Coordination between countries in space exploration is widespread. However, sometimes that coordination falls apart. In most cases, that failure is due to budgetary constraints. But in more recent times, it is due to geopolitical ones. Specifically, western space agencies have begun to cut ties with Roscosmos, the Russian space agency, on every program excluding the International Space Station, which is still operating normally. One of those project casualties is the timeline of the oft-delayed Exomars rover, Rosalind Franklin.
Originally developed in 2005, the Rosalind Franklin rover, which was named after a British chemist that helped discover DNA, was part of the ExoMars program and conceived as a cooperative arrangement between ESA and NASA. When NASA suffered a budget cut in 2012, the agency pulled out of the project, and Roscosmos, then on much friendlier terms with ESA, stepped in to fill the void both from a budgetary and a technological standpoint.
That wasn’t the end of the project’s bumpy road, though. Problems with the rover’s parachute pushed the initially scheduled launch date from 2018 to 2020 and then again to 2022. In September of this year, Rosalind Franklin was finally supposed to take to the skies onboard a Proton rocket from the Baikonur Cosmodrome in Kazakhstan, which Russia controls.
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Unfortunately, Protons are not the only rockets Russia is currently flying. After the country invaded Ukraine late last month, western nations, including those comprising ESA, started ratcheting up the screw of sanctions on the space superpower. At an emergency meeting of ESA’s ruling council on March 16-17 in Paris. At this meeting, the agency officially suspended ties with Roscomos and directed Joseph Aschbacher, ESA’s Director General, to seek out alternative solutions for both Russian-supplied technology and Russian-supplied lift capabilities.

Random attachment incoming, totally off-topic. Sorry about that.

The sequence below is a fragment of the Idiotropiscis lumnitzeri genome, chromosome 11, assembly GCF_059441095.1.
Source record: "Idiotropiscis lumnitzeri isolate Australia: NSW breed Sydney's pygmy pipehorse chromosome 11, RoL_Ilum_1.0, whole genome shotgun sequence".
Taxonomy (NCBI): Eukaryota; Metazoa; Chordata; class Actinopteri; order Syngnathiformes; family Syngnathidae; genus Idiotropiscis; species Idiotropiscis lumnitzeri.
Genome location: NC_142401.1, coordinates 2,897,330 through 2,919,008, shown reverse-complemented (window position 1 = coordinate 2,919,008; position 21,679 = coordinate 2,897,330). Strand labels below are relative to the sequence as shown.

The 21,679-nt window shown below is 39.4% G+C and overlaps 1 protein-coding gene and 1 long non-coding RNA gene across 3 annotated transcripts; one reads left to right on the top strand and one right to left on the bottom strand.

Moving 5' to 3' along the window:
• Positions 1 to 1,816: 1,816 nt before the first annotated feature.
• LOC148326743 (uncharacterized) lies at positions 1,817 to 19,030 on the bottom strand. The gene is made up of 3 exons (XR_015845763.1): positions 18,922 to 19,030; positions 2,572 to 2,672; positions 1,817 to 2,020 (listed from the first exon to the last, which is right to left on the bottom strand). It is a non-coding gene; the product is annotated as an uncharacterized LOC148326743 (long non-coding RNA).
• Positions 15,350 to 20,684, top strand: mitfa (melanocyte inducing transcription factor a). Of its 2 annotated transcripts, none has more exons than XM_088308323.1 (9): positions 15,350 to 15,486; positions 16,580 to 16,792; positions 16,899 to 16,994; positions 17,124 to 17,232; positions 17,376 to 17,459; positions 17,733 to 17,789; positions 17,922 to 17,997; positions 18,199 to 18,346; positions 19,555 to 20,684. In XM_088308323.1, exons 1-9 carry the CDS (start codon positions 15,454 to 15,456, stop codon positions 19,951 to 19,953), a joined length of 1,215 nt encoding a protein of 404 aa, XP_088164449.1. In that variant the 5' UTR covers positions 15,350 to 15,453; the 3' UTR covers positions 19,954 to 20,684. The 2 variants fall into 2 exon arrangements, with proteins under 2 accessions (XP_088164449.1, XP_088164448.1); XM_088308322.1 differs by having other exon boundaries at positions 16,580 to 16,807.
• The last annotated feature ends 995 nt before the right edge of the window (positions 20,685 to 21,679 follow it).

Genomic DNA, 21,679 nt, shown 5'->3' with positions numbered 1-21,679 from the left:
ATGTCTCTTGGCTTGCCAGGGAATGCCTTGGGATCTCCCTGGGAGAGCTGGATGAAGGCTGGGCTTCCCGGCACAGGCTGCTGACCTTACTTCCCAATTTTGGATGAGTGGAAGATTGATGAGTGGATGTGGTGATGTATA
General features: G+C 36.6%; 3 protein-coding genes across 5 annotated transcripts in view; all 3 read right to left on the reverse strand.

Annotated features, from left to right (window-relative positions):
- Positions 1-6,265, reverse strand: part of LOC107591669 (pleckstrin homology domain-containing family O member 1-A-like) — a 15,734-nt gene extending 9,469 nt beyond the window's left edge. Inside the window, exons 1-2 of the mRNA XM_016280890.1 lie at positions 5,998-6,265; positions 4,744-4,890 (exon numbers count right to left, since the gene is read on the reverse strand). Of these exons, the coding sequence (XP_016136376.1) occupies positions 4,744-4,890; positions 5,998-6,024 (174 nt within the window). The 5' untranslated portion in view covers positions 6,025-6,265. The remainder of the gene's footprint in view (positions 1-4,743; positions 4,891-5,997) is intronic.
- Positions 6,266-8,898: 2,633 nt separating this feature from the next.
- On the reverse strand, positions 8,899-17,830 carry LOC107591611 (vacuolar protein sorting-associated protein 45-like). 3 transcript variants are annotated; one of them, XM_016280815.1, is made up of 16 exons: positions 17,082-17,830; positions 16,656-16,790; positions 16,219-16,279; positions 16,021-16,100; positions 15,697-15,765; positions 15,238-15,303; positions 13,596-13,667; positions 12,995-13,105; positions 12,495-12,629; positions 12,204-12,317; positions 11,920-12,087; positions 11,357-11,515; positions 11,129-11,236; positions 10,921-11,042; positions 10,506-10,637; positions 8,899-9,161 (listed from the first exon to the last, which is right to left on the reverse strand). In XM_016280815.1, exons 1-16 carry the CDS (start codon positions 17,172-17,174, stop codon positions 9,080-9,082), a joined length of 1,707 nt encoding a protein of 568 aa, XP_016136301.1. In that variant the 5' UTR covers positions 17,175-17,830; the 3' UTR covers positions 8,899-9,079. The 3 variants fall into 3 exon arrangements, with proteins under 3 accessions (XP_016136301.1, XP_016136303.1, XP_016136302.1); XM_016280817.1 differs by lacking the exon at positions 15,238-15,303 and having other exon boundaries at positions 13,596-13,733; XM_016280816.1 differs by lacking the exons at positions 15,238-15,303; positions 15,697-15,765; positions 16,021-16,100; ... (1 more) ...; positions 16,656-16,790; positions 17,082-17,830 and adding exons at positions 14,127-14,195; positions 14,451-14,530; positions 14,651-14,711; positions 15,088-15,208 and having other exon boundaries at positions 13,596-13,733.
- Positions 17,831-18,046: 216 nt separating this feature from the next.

Those technologies ranged from the landing platform used to drop the rover onto the surface to radioisotope heaters that would be used to keep the rover’s instruments at reasonable temperatures during the Martian night. There is already some possibility to replace those components with European-made ones. Some had been tested on another ExoMars project – the Schiaparelli lander, which descended to the Red Planet’s surface in 2016 as part of the Trace Gas Orbiter mission.
If they can’t find a homegrown source, the first place ESA might look is back at their original partners for the mission. NASA had already reached out to the agency to “identify where [they] could help.” according to a statement by Aschbacher. But, if the war in Ukraine came to an end soon, ESA would be open to restarting its cooperation with Roscosmos.
David Parker, ESA’s director of human and robotic exploration, hinted at that possible re-engagement and provided some updated timelines for launch, stating “the possibility of restarting [cooperation with the Russians] at some future date is available and would be compatible with [a] launch in 2024.” He also stressed that, without Russian involvement, that launch date would more likely be 2026 or 2028.
Luckily, the rover can sit in storage in a cleanroom at a relatively low cost, at least compared to the $1.1 billion already spent on the project. Parker was quick to stress that the scientific aims of the mission can wait, stating that “…Mars is four and a half billion years old. So we just have to wait a few more years for it to reveal all of its secrets.”
Other missions might have to be tabled as well. ESA called out four other missions that need to find alternative launch arrangements, including two Galileo missions (M10 and M11), Euclid, and EarthCare. Some other alternatives might work, but the satellites themselves might have to be modified to fit a different launch platform, or they could potentially wait for the point where connections are reestablished. But, as of the time of writing, that doesn’t seem to be any time soon.
ESA – ExoMars suspended
SpaceNews – ESA suspends work with Russia on ExoMars mission
UT – Europe’s ExoMars Rover Will Likely Miss This Year’s Launch Window Because of Russia’s Invasion of Ukraine
UT – ExoMars Will be Drilling 1.7 Meters to Pull its Samples From Below the Surface of Mars
Artist’s depiction of the ExoMars Rosalind Franklin rover.
Credit – ESA / ATG Medialab